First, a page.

Continuous Integration and Continuous Deployment with Ruby/Rails
CircleCI makes Rails testing simple. During each build, Circle looks at your code, infers your build environment, and runs your tests. The majority of the time, this just works—and works well. Of course, it helps if your project adheres to standard practices (i.e., “convention over configuration”) for standard Ruby testing frameworks.
If you don’t want to use the default, you can specify your version in
machine: ruby: version: 2.4.0
In the current version of CircleCI, we use RVM to manage and install different versions of Ruby. This has a couple of side-effects:
First, if the version specified in
circle.yml isn’t available then
rvm will try to install it. If RVM cannot find a pre-compiled binary from available mirrors, it will download and compiled from source. Since fetching the binary from several possible mirrors is prone to failure caused by unstable networks, we highly recommend caching this file. To do this, please read our Discuss guide on how to cache a pre-compiled Ruby binary to improve build performance/reliability.
Second, whenever the build changes into your project directory, RVM will try to read either
.ruby-version via the
cd auto hook. To avoid this and the aforementioned behavior, we recommend removing these files by running:
If RVM insists on installing certain versions, you can configure RVM to not install Ruby versions that don’t exist on the system:
echo 'export rvm_install_on_use_flag=0' >> /home/ubuntu/.rvmrc
If Circle detects a Gemfile, we automatically run
bundle install. Your
gems are automatically cached between builds to save time downloading dependencies.
You can add additional project dependencies from the
dependencies section of your circle.yml:
dependencies: post: - bundle exec rake assets:precompile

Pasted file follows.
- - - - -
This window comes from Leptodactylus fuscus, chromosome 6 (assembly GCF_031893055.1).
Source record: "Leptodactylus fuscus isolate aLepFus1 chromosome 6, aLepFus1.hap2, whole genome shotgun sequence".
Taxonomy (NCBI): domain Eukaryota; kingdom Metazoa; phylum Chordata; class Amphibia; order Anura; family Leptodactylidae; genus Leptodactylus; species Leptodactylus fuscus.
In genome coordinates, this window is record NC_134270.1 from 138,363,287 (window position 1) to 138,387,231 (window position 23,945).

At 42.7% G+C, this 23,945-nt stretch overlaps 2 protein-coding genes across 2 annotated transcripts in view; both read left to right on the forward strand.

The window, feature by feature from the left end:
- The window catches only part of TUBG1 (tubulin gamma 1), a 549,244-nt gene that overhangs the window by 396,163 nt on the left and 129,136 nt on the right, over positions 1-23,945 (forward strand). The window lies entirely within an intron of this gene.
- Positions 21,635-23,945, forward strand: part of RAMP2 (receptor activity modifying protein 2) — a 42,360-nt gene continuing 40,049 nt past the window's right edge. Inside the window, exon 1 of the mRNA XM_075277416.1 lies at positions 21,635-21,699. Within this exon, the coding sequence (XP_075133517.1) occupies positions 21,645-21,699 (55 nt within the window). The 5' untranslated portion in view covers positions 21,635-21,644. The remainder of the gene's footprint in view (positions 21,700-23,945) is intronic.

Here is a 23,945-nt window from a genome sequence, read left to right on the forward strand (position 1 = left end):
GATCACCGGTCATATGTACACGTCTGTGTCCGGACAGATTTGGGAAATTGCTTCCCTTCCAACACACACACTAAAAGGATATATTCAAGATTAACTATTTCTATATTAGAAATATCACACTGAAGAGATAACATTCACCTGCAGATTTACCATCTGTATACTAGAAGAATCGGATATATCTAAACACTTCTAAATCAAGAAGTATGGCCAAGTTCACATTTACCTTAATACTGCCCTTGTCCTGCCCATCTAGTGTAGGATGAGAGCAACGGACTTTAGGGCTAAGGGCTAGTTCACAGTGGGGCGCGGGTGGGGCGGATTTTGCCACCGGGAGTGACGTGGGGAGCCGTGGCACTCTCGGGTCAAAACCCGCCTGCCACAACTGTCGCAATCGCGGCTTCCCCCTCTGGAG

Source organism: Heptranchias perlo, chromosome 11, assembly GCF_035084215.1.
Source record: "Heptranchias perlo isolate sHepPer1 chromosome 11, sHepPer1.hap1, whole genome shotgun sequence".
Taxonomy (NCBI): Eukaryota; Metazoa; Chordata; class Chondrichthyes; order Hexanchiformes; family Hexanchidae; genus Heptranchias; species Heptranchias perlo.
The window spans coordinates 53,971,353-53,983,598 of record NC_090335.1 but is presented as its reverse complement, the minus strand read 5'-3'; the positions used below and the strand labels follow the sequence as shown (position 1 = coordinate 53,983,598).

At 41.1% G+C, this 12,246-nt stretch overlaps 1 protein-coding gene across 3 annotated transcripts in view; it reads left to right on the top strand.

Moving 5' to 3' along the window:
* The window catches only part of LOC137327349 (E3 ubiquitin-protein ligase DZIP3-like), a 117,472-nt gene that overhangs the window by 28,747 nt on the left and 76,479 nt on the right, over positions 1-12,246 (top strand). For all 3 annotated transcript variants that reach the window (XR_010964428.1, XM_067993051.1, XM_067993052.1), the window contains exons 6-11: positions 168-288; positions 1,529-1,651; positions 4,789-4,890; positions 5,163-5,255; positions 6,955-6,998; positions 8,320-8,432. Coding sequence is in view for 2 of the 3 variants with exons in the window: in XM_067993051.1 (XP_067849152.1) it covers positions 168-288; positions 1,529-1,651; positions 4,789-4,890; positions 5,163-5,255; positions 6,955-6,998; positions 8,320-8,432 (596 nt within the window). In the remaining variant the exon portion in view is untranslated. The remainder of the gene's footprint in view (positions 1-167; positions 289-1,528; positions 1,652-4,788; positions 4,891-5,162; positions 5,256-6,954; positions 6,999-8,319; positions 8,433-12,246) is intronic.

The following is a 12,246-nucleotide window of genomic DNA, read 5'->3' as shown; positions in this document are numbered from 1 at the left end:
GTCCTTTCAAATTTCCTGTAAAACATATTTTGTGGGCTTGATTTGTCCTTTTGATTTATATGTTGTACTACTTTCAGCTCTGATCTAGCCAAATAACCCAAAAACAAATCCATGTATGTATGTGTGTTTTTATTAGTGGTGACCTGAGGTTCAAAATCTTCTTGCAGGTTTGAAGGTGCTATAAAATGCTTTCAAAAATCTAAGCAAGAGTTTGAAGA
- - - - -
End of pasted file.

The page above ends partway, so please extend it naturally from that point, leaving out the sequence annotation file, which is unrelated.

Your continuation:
The default inferred step for Bundler is
bundle check || bundle install. For reasons, we use
check prior to
install in order to skip unnecessary steps inherited from the
bundle install command when all depedencies are cached or otherwise already installed and available on the system.
Circle manages all your database requirements,
such as running your
rake commands for creating, loading,
and migrating your database.
We have pre-installed more than a dozen databases and queues,
including PostgreSQL, MySQL, and MongoDB.
You can add custom database commands from the
database section of your circle.yml.
Circle will automatically infer your test commands if you’re using Test::Unit, RSpec, Cucumber, Spinach, Jasmine, or Konacha. You can also add additional commands from the test section of your circle.yml:
test: post: - bundle exec rake test:custom
Testing in Parallel
Should you need faster testing, Circle can automatically split your tests and run them in parallel across multiple machines. You can enable parallelism on your project’s Project Settings > Parallelism page in the Circle UI.
Circle can automatically split tests for RSpec, Cucumber, and Test::Unit. For other testing libraries, we have instructions for manually setting up parallelism.
Circle offers first-class support for deployment to your staging and production environments. When your build is green, Circle will run the commands from the deployment section of your circle.yml.
You can find more detailed instructions in the Continuous Deployment doc.
Troubleshooting for Ruby on Rails
Our Ruby troubleshooting documentation has information about the following issues and problems:
- Do you need the latest version of Bundler?
- RSpec is failing but CircleCI reports my tests have passed
- The Ruby debugger gem won’t build
- “unable to obtain stable firefox connection in 60 seconds”
- Git errors during a bundle install
- rake db:schema:load fails
- CircleCI is running the Ruby commands not specified in the config
- CircleCI uses the wrong Ruby version